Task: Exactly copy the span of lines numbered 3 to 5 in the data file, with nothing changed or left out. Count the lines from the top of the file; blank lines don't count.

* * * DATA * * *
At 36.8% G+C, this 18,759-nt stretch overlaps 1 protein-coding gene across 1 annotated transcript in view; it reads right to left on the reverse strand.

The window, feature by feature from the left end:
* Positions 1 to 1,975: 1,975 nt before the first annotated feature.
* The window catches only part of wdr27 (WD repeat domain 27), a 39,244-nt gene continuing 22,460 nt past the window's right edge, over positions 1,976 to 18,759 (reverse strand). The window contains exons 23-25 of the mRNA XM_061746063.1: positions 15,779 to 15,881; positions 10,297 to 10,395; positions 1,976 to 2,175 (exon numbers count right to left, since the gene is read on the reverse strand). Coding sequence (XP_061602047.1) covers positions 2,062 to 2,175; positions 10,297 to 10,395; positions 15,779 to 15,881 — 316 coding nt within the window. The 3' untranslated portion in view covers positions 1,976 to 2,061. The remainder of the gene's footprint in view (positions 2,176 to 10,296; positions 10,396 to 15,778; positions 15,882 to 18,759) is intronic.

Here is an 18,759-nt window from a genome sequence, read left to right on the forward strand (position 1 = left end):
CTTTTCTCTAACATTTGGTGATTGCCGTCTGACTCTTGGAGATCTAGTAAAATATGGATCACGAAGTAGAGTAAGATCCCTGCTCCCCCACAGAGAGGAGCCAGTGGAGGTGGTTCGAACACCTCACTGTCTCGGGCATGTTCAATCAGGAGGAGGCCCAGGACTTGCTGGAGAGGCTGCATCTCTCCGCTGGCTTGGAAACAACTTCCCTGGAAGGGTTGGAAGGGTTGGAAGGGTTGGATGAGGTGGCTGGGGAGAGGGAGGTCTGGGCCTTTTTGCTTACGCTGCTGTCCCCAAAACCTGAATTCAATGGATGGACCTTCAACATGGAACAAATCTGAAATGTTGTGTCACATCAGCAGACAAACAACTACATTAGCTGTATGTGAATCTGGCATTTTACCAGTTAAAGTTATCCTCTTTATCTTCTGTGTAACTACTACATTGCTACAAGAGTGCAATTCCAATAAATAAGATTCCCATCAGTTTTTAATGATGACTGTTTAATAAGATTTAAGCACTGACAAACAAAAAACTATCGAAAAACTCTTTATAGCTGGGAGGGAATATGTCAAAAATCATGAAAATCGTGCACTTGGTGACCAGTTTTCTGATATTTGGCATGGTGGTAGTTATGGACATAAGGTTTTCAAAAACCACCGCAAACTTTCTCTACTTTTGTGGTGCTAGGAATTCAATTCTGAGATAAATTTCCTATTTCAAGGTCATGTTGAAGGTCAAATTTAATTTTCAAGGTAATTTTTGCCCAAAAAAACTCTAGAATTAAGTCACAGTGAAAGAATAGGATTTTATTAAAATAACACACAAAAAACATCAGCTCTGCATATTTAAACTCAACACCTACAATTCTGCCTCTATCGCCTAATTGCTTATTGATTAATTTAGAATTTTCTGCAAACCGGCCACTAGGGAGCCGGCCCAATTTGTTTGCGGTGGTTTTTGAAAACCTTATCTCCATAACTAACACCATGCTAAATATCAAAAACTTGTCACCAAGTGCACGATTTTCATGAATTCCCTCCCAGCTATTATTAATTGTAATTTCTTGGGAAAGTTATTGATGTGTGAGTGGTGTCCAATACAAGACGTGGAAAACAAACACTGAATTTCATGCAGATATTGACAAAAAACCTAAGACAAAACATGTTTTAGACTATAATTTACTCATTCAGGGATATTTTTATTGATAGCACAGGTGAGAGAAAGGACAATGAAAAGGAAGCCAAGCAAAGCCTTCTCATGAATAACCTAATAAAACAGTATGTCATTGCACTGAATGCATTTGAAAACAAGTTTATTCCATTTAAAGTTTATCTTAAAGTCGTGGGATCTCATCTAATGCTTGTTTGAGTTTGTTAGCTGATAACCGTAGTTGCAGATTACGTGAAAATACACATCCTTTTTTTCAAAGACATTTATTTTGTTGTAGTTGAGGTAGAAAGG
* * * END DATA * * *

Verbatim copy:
* Positions 1 to 1,975: 1,975 nt before the first annotated feature.
* The window catches only part of wdr27 (WD repeat domain 27), a 39,244-nt gene continuing 22,460 nt past the window's right edge, over positions 1,976 to 18,759 (reverse strand). The window contains exons 23-25 of the mRNA XM_061746063.1: positions 15,779 to 15,881; positions 10,297 to 10,395; positions 1,976 to 2,175 (exon numbers count right to left, since the gene is read on the reverse strand). Coding sequence (XP_061602047.1) covers positions 2,062 to 2,175; positions 10,297 to 10,395; positions 15,779 to 15,881 — 316 coding nt within the window. The 3' untranslated portion in view covers positions 1,976 to 2,061. The remainder of the gene's footprint in view (positions 2,176 to 10,296; positions 10,396 to 15,778; positions 15,882 to 18,759) is intronic.

Here is an 18,759-nt window from a genome sequence, read left to right on the forward strand (position 1 = left end):